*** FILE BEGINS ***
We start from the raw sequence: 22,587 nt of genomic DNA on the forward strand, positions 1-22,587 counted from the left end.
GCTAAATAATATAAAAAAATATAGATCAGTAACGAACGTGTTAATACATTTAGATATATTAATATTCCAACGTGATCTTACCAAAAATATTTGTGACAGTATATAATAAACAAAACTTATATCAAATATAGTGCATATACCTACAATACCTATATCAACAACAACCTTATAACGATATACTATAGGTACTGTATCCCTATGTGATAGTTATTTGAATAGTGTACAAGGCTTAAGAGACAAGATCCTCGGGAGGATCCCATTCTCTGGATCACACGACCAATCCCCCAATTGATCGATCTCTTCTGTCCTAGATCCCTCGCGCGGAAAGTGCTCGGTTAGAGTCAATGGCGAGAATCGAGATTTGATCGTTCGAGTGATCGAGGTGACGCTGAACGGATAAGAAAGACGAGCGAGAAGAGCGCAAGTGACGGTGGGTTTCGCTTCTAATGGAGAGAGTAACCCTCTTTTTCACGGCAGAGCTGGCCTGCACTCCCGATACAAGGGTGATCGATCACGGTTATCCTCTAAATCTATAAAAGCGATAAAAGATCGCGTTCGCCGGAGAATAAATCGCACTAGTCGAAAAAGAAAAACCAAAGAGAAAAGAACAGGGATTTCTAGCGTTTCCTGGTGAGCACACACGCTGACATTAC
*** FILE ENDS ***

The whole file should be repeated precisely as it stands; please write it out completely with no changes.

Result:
We start from the raw sequence: 22,587 nt of genomic DNA on the forward strand, positions 1-22,587 counted from the left end.
GCTAAATAATATAAAAAAATATAGATCAGTAACGAACGTGTTAATACATTTAGATATATTAATATTCCAACGTGATCTTACCAAAAATATTTGTGACAGTATATAATAAACAAAACTTATATCAAATATAGTGCATATACCTACAATACCTATATCAACAACAACCTTATAACGATATACTATAGGTACTGTATCCCTATGTGATAGTTATTTGAATAGTGTACAAGGCTTAAGAGACAAGATCCTCGGGAGGATCCCATTCTCTGGATCACACGACCAATCCCCCAATTGATCGATCTCTTCTGTCCTAGATCCCTCGCGCGGAAAGTGCTCGGTTAGAGTCAATGGCGAGAATCGAGATTTGATCGTTCGAGTGATCGAGGTGACGCTGAACGGATAAGAAAGACGAGCGAGAAGAGCGCAAGTGACGGTGGGTTTCGCTTCTAATGGAGAGAGTAACCCTCTTTTTCACGGCAGAGCTGGCCTGCACTCCCGATACAAGGGTGATCGATCACGGTTATCCTCTAAATCTATAAAAGCGATAAAAGATCGCGTTCGCCGGAGAATAAATCGCACTAGTCGAAAAAGAAAAACCAAAGAGAAAAGAACAGGGATTTCTAGCGTTTCCTGGTGAGCACACACGCTGACATTAC